RTM District 5,
Last month I had the opportunity to participate in Fire Ops 101, the fire training school for elected officials sponsored by our regions' firefighters. It was by far one of the most challenging, hands on learning experiences of my career. For a few short hours on a Saturday morning the veil of mystery that surrounds the occupation of a firefighting was pulled away as I dove head first, literally, into a fire.
I suited up in the 60-plus pounds of gear, adorned with air tank and breathing apparatus and joined a team of professionals as we carried our hose into a burring building, performed search and rescue drills and maneuvered onto roofs and across ladders to simulate actual fire rescue scenarios. It was physically and mentally challenging and has forever impacted my appreciation for those that have chosen to dedicate their lives to this work.
Not only have I gained a new level of appreciation, words cannot explain my level of admiration and respect for those who work so hard in often difficult or life threatening situations everyday. I am particularly grateful to Bill Tuttle one of Fairfield's finest, who shadowed me through the drills and stayed close to make sure I was protected and felt safe. Bill to say thank you is not nearly enough for the memories I have that will last a lifetime and impact the remainder of my career. I also want to thank Chief Richard Felner and Assistant Chief Chris Tracy for your enduring dedication to our town and all of the other Fairfield firefighters with the IAFF local 1426 and rescue workers that shared their skills and passion with me and open my eyes to the essential, very important work you do. You truly are amazing people.
State Rep., District 133,
Thank you to everyone who joined The Life is Good company store of Fairfield in collecting new pajamas and books on behalf of the Pajama Program. The Pajama Program is a 501(c)(3) charity that provides new pajamas and books to needy children, many of whom are hoping to be adopted. We will continue to collect new pajamas and books through this weekend, so please bring your donations to Life is Good, 1539 Post Road (next to Borders), Fairfield. Feel free to call Life is Good at 292-8202 for store hours and other donation details.
The Life is Good team,
In Tuesday's election, Democratic Town Chairman Mitchell Fuchs felt obligated to take a stab at the Republican Party for representing the Democratic Party as socialists and death panels.
I am a lifelong Republican with conservative views as they relate to fiscal policy, small government, free markets and a strong defense. I lean independent because the Republicans have lost their core focus in keeping government small but I believe the party will realign itself. President Barack Obama won because of the people's disenchantment with President George W. Bush. I can understand this as I believe that a conservative view along with big government is not the answer. The Republican Party was sent a huge message and, as a result, needs to regroup and reevaluate its true purpose and views. Sometimes its takes one step back to move two steps forward. Obama's bigger government, including the nationalization of medicine and industry, and socialist agenda are coming out and will be his undoing along with the Democratic Party unless the party reevaluates itself. Make no mistake that if you support the current administration's policies, you are supporting a march towards socialism and it will fail.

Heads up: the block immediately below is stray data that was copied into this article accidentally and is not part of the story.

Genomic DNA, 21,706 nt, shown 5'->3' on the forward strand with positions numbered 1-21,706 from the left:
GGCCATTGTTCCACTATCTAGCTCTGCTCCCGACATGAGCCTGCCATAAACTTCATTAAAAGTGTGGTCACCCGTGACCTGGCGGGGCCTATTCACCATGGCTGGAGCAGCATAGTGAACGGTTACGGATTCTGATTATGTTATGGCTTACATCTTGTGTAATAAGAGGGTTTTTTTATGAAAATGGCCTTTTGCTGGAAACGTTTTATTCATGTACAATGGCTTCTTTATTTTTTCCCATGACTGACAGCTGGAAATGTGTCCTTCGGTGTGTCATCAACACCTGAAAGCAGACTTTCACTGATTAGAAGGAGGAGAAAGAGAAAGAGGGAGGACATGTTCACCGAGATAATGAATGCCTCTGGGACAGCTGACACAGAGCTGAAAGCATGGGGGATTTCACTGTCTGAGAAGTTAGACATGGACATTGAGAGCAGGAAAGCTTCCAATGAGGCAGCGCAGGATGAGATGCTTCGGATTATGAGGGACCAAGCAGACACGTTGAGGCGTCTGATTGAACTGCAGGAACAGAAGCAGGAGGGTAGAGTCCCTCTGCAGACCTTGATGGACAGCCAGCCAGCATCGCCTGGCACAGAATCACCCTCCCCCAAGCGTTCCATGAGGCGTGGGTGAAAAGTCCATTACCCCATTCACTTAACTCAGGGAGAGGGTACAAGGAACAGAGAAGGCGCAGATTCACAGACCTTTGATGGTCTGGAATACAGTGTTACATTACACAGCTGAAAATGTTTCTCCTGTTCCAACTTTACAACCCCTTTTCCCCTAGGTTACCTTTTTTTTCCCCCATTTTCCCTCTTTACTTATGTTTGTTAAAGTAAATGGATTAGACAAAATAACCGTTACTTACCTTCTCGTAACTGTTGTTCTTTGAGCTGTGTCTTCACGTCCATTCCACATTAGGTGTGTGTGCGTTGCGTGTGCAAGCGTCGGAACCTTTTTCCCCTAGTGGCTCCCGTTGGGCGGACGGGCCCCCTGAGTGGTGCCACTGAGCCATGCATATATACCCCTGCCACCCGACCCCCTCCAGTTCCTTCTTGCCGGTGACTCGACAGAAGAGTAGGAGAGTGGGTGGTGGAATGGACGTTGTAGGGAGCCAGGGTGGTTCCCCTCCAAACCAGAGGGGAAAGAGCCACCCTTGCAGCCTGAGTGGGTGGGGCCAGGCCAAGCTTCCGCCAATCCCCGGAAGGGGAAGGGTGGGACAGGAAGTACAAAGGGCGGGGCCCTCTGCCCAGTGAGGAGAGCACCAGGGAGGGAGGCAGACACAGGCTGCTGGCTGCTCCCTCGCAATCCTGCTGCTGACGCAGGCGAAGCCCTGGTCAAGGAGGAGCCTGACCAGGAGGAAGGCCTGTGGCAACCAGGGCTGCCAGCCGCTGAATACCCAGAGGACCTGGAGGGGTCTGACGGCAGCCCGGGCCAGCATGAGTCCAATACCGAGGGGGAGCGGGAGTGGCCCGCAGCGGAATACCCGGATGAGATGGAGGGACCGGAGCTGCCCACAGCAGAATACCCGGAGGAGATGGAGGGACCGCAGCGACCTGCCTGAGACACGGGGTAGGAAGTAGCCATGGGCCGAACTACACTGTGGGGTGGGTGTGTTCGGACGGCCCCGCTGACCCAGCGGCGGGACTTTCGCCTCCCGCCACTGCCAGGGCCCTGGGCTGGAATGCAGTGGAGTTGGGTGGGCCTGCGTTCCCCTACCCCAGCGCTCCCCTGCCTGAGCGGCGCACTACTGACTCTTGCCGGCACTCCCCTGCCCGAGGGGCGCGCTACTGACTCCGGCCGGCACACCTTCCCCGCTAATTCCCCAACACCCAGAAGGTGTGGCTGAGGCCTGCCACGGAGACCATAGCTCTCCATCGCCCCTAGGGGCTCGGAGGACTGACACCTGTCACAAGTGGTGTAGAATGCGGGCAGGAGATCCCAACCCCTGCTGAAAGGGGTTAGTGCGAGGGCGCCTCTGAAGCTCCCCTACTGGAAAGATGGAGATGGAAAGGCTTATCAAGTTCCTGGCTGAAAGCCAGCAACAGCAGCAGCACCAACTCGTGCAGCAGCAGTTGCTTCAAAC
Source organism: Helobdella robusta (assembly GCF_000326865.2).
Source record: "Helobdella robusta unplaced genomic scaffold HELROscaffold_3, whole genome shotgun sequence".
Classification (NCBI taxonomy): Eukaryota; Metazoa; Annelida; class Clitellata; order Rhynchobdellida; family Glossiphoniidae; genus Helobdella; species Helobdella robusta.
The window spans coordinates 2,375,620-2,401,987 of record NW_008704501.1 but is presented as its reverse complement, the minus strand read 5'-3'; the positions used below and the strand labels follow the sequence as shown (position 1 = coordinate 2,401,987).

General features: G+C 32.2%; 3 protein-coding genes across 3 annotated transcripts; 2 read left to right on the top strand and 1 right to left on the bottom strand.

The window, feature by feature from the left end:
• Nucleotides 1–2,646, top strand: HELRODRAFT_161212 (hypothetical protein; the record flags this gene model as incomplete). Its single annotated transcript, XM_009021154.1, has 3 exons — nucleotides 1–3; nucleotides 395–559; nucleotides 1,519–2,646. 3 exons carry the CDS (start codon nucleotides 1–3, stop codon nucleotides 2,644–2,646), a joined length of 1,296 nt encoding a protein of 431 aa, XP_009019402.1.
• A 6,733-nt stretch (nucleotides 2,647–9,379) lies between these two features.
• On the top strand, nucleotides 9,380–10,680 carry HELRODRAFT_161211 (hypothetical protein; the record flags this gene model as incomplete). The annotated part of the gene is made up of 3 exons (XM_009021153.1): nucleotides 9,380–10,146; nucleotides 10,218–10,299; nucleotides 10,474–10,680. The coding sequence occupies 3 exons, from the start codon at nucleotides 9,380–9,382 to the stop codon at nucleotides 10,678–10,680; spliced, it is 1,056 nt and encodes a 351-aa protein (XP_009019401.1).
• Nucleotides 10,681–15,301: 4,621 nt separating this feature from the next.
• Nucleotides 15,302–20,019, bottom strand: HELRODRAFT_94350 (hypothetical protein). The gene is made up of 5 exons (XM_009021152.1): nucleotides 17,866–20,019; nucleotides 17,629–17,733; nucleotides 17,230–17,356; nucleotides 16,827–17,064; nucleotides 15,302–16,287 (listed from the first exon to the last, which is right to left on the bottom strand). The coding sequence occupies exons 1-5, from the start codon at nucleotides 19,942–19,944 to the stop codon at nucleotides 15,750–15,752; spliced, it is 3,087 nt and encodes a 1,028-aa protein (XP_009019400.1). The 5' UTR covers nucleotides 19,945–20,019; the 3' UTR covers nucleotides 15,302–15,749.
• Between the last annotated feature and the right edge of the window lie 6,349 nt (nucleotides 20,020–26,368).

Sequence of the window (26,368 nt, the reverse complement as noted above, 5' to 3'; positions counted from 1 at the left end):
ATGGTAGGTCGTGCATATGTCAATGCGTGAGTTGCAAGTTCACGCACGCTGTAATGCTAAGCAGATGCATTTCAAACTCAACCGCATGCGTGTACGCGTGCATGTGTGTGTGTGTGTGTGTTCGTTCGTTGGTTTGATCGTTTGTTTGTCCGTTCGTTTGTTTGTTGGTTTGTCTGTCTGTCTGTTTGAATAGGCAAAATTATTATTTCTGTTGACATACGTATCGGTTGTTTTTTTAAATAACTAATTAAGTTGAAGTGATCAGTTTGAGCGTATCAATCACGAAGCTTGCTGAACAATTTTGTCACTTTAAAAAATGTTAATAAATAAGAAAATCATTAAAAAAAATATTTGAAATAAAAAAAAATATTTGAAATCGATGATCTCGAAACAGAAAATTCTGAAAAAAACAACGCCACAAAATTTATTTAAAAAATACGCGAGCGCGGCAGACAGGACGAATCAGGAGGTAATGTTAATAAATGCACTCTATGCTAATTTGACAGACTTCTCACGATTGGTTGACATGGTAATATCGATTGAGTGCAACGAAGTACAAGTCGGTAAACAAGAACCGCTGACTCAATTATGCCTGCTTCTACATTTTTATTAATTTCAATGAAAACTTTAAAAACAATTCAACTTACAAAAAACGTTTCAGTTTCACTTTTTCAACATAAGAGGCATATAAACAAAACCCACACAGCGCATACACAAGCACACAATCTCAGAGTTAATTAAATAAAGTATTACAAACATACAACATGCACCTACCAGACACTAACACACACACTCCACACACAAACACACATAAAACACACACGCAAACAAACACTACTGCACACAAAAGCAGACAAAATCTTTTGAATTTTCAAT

Getting back to the real issue of this years recent election, Republicans won because national and state Democrats, led by union agendas when it comes to real policy and the love affair with the current administration, is showing its wrinkles. At some point, there won't be enough makeup to cover it up. Look at where the major Democratic support comes from: A large portion comes from labor and government unions, education and the legal community. Unions are out of touch because they dissuade competition which, in turn, stifles innovation. Why is the teachers union against charter schools? Education is a monopoly in the United States. Charter schools pose a serious threat to those who prefer tenure over merit. I believe teachers should be paid more but it should be earned through achievement and not tenure. That is how a great many of us advance in our career.
At our local level, many issues are being resolved for the short term and have been for a long time. The fixes are expensive and our taxes continue to rise. In the end, we are imposing a huge burden on our children. The Republicans won these last elections because of conservative views and using good business acumen to solve problems. From an outsider reading a magazine, our school system looks great. Real Estate agents tell prospective buyers how great our system is. Do you think they mention that there is a yearly debate over redistricting? I doubt it. That is our ugly little secret. It can be fixed, however, and the answers are right in front of us.
Take Oldfield School for example. First Selectman Flatto has been vehemently opposed to the reopening of the school because it costs too much and we will displace the seniors. What a shortsighted and narrow viewpoint. We continue to spend money every year to add portables and annexes to the other elementary schools and build new schools in locations where student population is decreasing. We overspend for these schools and get poor workmanship. If these decisions were made in a true business environment, many people would have been fired for incompetence. Yet, we continue to fix the short term without looking at the long term. Spend the money now, fix Oldfield, bring the students back that live in the neighborhood, and lessen the overcrowding that is a direct result of not having another school. It may sound like a lot of money now but compare it to what it will cost to maintain our existing policies over the next 20 years and try and quantify the pain of dealing with yearly redistricting. It seems simple to me.
In the end, the Democrats made a statement on the national level by electing Obama. However, ultra-liberal policies pushed by Obama, Pelosi, and Reid, including larger government and huge entitlements are not the answer. What happened to the transparency we were promised? Republicans (I suspect many Democrats and Independents as well) are on to it. Next up, the rest of our locally and state elected officials. You know who you are. Think twice before you support old hat policies and despite your party affiliation, do what is right for our country.